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Have your say on Freycinet


Public comment is now invited on the Draft Freycinet Peninsula Master Plan.More

Ben Lomond recovery works update


Tasmania Parks and Wildlife Service (PWS) will oversee the recovery works at Ben Lomond after a recent fire destroyed essential infrastructure.More

Southwest ecological burns important for orange-bellied parrot conservation


Planned ecological burns in Southwest National Park will help regenerate important habitat areas for the critically endangered orange-bellied parrot.More

Eastern Rosella, Platycercus eximius

Eastern rosella Eastern Rosella (Photo by Dave Watts)


Eastern Rosellas are colourful, medium-sized (290-330mm) parrots with distinctive white cheek patches and red head, neck and breast. The upperparts are black with yellow to green feather edges, the belly is yellow, the rump yellow-green to blue-green and the undertail is red. The shoulders are blue.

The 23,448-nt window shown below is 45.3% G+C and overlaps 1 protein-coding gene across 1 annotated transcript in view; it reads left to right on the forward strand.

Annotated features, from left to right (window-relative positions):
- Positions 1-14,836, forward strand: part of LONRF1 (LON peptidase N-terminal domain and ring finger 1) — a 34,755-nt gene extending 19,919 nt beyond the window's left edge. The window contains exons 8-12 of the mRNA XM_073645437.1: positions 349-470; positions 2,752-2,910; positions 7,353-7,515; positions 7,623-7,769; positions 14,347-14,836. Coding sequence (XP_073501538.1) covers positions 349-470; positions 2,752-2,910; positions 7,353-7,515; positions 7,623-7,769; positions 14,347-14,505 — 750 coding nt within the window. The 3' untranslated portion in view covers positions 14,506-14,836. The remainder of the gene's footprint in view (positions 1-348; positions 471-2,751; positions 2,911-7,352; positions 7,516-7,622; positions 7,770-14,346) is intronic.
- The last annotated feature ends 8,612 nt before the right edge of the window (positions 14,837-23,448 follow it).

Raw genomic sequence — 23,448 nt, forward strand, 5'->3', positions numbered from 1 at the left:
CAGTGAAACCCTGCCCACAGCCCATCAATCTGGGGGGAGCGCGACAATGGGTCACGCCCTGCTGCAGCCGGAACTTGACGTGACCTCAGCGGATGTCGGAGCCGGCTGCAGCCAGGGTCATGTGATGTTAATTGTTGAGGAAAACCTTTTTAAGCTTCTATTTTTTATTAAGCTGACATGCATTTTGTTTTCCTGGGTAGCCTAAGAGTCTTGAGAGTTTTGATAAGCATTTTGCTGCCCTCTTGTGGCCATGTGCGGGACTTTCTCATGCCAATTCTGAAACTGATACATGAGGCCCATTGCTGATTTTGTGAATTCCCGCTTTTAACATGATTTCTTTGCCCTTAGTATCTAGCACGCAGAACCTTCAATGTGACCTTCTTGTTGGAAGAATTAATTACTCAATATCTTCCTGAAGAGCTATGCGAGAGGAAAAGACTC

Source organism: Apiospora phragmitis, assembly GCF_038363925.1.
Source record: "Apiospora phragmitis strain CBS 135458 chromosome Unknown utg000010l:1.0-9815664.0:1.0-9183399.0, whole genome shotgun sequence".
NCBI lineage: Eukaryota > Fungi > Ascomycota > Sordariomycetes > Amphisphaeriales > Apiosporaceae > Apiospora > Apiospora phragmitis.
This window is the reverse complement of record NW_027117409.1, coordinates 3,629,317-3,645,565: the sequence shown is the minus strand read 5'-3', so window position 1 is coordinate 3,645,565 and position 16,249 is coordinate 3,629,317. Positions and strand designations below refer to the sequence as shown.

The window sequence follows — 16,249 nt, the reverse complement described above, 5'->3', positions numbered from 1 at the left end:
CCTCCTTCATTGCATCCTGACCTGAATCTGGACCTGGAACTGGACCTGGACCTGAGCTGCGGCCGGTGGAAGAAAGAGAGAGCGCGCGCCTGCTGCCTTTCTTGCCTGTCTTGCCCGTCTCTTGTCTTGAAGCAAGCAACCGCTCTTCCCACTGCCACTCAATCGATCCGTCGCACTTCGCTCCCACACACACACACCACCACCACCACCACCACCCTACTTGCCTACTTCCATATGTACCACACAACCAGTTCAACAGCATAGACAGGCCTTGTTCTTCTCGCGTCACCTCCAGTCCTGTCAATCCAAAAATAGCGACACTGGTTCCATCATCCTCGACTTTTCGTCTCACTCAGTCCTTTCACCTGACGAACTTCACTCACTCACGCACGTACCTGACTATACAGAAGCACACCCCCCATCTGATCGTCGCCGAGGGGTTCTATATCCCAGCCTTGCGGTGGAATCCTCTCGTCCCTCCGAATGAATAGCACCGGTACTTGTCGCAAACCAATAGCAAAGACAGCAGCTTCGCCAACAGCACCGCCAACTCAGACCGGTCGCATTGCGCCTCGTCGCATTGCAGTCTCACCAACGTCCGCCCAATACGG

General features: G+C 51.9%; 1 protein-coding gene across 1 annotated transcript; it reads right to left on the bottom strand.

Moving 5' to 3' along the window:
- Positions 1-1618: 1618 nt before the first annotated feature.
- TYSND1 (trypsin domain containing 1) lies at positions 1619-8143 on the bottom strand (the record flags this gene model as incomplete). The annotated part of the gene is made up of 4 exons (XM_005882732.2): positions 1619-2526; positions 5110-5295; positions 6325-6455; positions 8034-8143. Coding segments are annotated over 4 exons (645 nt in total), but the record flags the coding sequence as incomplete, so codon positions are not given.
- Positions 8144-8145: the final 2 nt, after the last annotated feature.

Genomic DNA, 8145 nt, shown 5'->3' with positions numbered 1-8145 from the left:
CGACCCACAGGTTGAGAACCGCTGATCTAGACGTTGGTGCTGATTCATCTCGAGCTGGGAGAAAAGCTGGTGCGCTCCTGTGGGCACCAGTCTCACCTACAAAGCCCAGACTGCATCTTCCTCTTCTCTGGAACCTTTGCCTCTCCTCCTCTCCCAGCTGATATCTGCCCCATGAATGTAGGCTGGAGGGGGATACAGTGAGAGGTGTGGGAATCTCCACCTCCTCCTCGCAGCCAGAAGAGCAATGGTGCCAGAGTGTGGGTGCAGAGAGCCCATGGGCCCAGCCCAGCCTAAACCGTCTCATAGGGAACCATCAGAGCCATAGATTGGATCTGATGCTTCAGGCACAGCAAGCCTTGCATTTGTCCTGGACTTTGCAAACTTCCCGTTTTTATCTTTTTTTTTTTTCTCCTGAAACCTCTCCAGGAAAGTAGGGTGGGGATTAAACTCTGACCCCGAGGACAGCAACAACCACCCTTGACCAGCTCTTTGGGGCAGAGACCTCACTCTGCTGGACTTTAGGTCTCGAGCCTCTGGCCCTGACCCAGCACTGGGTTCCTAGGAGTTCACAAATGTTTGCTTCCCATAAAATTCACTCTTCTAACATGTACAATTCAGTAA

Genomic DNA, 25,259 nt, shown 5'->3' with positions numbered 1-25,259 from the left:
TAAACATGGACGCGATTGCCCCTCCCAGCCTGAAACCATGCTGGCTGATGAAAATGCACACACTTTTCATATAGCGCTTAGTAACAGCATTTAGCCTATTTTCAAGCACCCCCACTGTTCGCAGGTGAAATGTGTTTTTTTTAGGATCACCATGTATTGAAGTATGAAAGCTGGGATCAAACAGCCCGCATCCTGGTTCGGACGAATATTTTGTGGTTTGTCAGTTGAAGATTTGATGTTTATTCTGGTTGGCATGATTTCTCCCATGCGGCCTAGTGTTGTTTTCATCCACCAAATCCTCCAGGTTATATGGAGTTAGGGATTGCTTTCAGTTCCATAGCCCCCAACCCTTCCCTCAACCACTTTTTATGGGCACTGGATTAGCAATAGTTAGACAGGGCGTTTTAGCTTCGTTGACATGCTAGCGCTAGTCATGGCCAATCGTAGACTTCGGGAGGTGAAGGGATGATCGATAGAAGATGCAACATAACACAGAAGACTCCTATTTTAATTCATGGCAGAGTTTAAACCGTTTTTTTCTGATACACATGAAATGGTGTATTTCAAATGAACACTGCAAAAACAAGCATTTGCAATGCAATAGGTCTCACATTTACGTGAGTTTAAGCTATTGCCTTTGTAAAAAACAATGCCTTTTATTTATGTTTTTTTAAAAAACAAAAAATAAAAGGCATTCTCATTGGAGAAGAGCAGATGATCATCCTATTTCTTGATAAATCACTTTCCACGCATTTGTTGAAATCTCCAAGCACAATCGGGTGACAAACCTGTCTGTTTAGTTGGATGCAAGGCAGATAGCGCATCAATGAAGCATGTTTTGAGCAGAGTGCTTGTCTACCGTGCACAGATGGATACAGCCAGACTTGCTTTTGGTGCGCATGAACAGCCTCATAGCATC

Young birds can be aged by their bill colour, which is yellow or orange, changing to off-white when mature.


The Eastern Rosella is found in open forest, woodlands, agricultural land and parks and gardens.

They can sometimes be seen in the Botanical Gardens in Hobart and the adjoining Domain, rural areas along the east coast and at Freycinet National Park and Maria Island National Park.


Usually feeds on the ground, amongst grasses, but also in trees and bushes. Diet includes seeds, fruits, buds, flowers, nectar and insects.


Distribution Map courtesy Natural Values Atlas, data from theLIST
© 2010 State of Tasmania

The nest is usually a hollow in a eucalypt tree. Four to seven eggs are laid. The female incubates the eggs while the male regularly feeds her. The young may be fed for a while after they fledge.


The call is a high-pitched "pink-pink" during flight, and a softer, chattering "pee-p-pee".


Found in suitable habitat throughout north and eastern Tasmania.